In September of 2017 the Classical Greek Theater will mount and tour a production of Euripides' tragicomedy ION, a play rarely read and seldom seen in performance. Though formally a tragedy the play, with its mistaken identities, domesticity and happy ending, might well be termed the first comedy (in the modern sense) in the Western tradition.

Brief Synopsis

"Kreousa, queen of Athens, and Xouthos, her foreign husband, arrive at Delphi to ask Apollo's help in ending their childlessness. The god, however, had long ago raped her and left her with a son whom she bore in secret and abandoned. Unknown to her, Apollo brought the boy to Delphi and raised it to become a temple servant. Now, when the boy is entering manhood, Apollo bestows him on Xouthos as the latter's child. Kreousa, who does not know the truth, reacts to her husband's good fortune by trying to kill -as an interloper- the very son she has despaired of finding. The attempt providentially fails, but it is only after the boy in turn threatens Kreousa with death that the Pythia at last reveals the birth tokens that permit the mother to recognize her son. The child of Kreousa and Apollo will now shoulder Athenian destiny, and Xouthos will be left content that the boy, whom he named Ion, is really his own." Peter Burian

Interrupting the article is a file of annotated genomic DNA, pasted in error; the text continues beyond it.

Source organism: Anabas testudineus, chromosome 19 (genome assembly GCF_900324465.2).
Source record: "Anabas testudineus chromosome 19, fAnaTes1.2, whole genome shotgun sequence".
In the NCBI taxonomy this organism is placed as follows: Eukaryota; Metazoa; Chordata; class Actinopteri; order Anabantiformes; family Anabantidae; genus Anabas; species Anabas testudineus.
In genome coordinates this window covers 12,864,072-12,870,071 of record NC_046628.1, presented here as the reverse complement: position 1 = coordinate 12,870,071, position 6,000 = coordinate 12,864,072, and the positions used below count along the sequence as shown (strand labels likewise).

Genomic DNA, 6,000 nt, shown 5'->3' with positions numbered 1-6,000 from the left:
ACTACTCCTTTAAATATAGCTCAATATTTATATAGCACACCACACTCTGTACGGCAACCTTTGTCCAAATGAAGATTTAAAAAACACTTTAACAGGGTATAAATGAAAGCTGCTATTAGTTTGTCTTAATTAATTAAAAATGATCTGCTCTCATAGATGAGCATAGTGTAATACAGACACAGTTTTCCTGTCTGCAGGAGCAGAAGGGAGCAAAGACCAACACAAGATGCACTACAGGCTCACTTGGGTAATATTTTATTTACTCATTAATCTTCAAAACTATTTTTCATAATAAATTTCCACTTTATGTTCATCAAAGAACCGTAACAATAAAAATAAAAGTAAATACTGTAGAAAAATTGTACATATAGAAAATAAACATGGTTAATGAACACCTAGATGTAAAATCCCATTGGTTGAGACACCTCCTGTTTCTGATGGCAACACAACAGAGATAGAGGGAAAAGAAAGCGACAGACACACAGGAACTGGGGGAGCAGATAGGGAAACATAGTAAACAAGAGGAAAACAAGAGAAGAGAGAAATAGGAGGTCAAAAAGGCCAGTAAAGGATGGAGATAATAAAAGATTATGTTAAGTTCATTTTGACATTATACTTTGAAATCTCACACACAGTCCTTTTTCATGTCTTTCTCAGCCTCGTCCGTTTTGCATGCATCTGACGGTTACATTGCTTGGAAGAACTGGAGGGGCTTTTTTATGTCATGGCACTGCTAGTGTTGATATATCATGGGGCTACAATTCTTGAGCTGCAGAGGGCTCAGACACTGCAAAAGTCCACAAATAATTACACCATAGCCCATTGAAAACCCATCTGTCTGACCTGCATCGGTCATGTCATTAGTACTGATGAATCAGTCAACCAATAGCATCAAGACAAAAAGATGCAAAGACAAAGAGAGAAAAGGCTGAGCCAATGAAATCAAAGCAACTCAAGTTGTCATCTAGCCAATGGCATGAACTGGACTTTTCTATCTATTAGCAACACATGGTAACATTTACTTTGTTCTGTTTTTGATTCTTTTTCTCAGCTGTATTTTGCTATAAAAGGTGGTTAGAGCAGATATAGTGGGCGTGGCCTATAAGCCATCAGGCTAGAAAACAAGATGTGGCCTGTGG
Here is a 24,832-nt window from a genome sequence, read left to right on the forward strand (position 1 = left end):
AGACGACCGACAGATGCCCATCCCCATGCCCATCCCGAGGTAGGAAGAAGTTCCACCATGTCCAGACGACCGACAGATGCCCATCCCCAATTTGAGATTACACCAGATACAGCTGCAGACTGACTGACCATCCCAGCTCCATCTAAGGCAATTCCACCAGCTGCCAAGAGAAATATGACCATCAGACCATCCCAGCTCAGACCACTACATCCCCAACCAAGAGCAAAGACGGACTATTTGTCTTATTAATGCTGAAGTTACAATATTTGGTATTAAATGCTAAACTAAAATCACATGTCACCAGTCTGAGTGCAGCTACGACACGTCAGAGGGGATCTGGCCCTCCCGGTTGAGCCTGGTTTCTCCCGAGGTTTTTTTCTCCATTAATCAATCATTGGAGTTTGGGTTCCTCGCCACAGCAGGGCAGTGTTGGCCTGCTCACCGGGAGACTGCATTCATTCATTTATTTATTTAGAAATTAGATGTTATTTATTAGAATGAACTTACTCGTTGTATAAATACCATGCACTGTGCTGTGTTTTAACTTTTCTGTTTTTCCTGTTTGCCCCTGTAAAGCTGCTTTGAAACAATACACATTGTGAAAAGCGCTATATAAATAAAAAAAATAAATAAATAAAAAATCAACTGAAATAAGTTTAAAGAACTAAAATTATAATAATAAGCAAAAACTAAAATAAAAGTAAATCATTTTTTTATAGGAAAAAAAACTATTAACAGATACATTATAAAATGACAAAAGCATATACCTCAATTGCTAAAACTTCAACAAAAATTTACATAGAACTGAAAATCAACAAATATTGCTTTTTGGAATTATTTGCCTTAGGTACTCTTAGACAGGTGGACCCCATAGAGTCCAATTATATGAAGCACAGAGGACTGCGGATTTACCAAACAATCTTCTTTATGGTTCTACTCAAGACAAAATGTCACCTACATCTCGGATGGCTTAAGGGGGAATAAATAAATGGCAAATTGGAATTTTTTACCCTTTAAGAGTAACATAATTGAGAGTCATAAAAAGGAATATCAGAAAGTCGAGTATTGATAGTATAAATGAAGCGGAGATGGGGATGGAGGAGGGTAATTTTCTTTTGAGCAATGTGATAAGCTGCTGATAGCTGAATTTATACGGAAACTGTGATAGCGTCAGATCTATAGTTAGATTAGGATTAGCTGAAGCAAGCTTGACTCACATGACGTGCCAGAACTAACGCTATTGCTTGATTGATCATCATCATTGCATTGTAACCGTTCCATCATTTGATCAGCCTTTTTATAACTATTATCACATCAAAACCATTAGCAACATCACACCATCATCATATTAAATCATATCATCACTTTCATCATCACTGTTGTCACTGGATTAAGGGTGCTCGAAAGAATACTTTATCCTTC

Next September Andra Harbold will direct a production of Euripides' ION, using a recent translation as acting script. The play will open at Westminster College in the Courage Theater Sept. 7-9 and 14-16 at 7:30 pm, then tour the state with performances at BYU in Provo Sept. 25 at 5:00pm, UCCC in West Valley City Sept. 22 at 7:30pm, and WSU in Ogden TBA. An orientation lecture will precede each performance 30 mins. before the show starts.